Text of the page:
During the (early 90’s) when I was working on “The Mark”, I made 2 key artistic discoveries that have influenced my ever since. Or perhaps they didn’t so much influence me as validate and encourage me.
The first discovery was Val Lewton, producer of low budget films for RKO in the 1940’s. He specialized in what I call “The Mind-fuck Horror Movie”, as in, “is this really happening or are these people crazy”? All of Lewton’s horror movies for RKO (Cat People, Curse of the Cat People, Bedlam, The Body Snatcher, I Walked With A Zombie, The Seventh Victim, The Ghost Ship, The Leopard Man) are in this genre, probing the fuzzy line between sanity and madness, refusing to pass cinematic judgment. This last sentence key; it’s his refusal to pass judgment on the sanity or morality of his characters, and his rather mournful compassion toward all of them that make his movies of a piece and somewhat unique unto themselves. His “unknown other” characters (one can’t really call them villains or monsters) NEVER did evil leers or were singled out for cinematic emphasis in terms of lighting or camera angle. For instance, in “The Body Snatcher”, when Fettes (the medical student who is the audience identification character in the movie) is convinced by his mentor, surgeon Robert Knox, to cover up the murder of a young flower girl and use her corpse for dissection, the story doesn’t suddenly go “film noir” with horror lighting and dramatic camera angles. The drama continues to be presented in a bland, matter of fact manner, leaving the audience to come to their own emotional conclusions about the escalating horror of the events. (To Be Continued)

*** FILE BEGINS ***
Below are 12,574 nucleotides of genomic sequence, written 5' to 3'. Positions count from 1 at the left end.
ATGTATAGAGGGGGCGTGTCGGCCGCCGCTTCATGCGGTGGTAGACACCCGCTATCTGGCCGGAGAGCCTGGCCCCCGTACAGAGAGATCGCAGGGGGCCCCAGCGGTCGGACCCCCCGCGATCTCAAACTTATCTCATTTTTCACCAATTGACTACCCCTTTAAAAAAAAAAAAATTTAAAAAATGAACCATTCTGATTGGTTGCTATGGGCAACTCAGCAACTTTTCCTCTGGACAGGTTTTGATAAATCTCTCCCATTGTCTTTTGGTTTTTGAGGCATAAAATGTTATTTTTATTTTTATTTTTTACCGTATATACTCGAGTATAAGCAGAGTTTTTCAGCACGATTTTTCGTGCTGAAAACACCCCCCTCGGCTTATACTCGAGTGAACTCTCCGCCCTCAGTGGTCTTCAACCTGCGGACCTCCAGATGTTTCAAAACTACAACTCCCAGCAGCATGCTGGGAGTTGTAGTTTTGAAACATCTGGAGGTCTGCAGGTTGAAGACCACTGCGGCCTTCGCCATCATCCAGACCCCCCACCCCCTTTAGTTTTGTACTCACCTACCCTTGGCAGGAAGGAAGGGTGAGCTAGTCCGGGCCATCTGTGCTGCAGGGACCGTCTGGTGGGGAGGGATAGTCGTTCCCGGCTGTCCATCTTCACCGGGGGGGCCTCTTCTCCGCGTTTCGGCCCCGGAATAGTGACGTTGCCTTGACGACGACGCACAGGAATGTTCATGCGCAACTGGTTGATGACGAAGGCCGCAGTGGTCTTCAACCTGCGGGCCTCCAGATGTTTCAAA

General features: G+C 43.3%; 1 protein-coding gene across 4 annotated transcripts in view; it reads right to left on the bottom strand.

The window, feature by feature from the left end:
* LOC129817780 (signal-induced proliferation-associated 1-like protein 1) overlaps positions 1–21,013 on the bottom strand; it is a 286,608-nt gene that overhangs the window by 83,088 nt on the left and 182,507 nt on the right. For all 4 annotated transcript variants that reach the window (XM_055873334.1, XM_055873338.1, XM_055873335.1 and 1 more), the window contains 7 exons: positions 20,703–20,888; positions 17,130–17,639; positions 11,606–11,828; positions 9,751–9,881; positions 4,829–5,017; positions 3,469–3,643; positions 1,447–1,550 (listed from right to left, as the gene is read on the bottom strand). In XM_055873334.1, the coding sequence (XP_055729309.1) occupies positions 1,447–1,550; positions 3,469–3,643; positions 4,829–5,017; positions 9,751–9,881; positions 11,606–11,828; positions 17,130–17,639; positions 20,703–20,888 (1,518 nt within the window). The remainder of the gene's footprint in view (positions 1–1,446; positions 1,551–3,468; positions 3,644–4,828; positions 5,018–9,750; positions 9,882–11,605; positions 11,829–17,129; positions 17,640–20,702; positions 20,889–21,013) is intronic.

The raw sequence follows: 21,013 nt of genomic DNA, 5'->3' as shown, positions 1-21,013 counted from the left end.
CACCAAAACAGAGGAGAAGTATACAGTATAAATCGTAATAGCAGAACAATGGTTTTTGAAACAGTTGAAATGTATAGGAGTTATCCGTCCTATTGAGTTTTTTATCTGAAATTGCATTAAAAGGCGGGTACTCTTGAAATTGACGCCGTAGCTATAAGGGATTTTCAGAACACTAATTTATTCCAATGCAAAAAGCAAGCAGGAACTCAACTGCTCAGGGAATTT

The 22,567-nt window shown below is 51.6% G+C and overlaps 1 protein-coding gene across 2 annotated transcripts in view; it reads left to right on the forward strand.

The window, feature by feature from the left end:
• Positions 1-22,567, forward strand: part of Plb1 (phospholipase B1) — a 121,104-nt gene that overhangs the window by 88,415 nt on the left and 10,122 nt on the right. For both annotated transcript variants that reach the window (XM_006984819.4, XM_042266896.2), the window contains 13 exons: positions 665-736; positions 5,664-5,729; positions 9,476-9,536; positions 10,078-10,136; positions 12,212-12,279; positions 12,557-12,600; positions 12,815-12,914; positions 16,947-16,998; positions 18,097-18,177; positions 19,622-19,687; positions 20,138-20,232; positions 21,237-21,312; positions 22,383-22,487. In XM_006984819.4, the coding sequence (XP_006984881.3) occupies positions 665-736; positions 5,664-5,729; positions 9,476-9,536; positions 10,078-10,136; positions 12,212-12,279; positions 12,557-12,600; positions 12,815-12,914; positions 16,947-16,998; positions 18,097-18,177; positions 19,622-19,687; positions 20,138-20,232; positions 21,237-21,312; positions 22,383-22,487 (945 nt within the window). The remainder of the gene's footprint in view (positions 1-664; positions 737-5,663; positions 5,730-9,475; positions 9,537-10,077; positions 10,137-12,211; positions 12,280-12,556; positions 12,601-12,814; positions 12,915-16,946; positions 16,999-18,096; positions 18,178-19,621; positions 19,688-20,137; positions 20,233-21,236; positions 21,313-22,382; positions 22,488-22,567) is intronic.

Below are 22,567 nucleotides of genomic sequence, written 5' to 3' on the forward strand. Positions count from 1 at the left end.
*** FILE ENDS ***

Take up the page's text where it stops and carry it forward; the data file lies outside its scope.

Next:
This is page #18 from "The Mark" issue 1, volume 2, otherwise known as "The Mark In America", published by Dark Horse Comics in December 1993. Written by Mike Barr, Drawn by Brad Rader